n African Journal for Physical Health Education, Recreation and Dance - An investigation of identified factors and their influence on the number of injuries sustained by elite male African youth soccer players science - : sport science

Volume 18 Number sup-1
  • ISSN : 1117-4315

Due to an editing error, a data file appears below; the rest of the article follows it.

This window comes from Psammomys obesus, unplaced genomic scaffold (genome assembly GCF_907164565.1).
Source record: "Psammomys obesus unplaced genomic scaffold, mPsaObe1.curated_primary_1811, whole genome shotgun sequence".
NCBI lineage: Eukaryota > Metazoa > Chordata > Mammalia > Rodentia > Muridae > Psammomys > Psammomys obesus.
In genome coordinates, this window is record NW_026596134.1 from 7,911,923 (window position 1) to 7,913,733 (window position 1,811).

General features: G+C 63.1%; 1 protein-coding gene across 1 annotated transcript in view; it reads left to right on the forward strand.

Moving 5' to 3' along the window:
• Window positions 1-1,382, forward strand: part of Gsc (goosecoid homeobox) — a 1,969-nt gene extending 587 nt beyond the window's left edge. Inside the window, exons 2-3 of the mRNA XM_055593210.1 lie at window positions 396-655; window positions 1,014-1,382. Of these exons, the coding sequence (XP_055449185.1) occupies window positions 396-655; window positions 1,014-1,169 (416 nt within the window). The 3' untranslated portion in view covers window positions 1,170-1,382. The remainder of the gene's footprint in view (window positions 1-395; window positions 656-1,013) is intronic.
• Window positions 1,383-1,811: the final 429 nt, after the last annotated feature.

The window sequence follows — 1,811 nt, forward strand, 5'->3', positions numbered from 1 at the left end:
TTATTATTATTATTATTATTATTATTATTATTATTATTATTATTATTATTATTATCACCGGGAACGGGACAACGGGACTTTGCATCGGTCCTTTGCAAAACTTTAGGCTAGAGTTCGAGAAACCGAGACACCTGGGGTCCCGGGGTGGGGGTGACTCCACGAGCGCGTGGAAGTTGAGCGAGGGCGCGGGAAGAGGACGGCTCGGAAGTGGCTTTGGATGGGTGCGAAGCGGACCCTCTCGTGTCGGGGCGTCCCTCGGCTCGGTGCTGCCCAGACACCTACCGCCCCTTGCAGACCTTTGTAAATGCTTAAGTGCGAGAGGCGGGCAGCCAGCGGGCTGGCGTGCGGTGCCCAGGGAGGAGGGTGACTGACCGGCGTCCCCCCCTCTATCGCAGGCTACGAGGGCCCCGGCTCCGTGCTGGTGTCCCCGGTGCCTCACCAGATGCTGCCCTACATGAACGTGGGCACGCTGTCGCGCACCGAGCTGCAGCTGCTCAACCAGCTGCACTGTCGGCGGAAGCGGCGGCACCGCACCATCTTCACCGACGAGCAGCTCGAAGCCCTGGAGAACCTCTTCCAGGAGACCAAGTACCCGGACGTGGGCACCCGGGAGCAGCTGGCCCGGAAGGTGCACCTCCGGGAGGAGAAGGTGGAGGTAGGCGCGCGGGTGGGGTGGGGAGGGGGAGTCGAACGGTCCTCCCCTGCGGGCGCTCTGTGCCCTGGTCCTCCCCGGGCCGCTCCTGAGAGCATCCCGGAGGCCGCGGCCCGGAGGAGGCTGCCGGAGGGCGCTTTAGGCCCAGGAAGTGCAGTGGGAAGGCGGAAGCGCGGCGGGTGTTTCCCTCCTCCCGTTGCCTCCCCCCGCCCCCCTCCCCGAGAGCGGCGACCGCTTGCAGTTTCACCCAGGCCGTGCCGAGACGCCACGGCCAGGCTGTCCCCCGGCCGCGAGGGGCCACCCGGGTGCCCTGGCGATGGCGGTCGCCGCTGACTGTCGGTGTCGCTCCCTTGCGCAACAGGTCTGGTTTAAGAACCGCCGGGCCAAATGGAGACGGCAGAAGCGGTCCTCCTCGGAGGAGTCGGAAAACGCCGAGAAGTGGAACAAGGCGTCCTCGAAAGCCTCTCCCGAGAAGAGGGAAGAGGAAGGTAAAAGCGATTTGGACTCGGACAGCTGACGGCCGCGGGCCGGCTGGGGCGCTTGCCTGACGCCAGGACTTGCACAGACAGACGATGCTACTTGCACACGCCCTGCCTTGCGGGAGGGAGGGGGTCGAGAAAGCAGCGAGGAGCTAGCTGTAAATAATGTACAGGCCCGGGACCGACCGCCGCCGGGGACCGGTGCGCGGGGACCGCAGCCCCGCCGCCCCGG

Many risk factors for injuries in soccer have been identified; however there is little agreement with respect to the findings. The aim of this study was to investigate the role of chronological age, anthropometric measurements, maturity status, player position, level of competition, participation in warm up and cool down exercise, and the use of protective gear in relation to the number of injuries sustained by soccer players. The study was conducted on 169 elite, male African youth soccer players aged 14 and 18 years from eleven African countries. A self-administered questionnaire was used to collect the data for this study. Data were collected retrospectively and included prevalence of injuries over a two-season period. Finally the questionnaire required information regarding participation in warm up and cool down and the use of protective gear (shin guards, ankle protection). Thereafter the maturation status for each player was assessed followed by the anthropometrical measurements. Descriptive statistics, analysis of variance and independent t-tests were used for statistical analysis. Player position, level of competition and duration of warm-up activities was found to be significant risk factors for injury in soccer. In addition, one weak positive correlation was found between anthropometric measurements and the total number of injuries, namely the endomorph measurement. Other potential risk factors such as chronological age, maturity status, protective gear and cool-down were not associated with increased risk in this study. Further studies are needed to account for the multifactorial nature of sports injuries by including as many relevant risk factors as possible and using a multivariate statistical approach.

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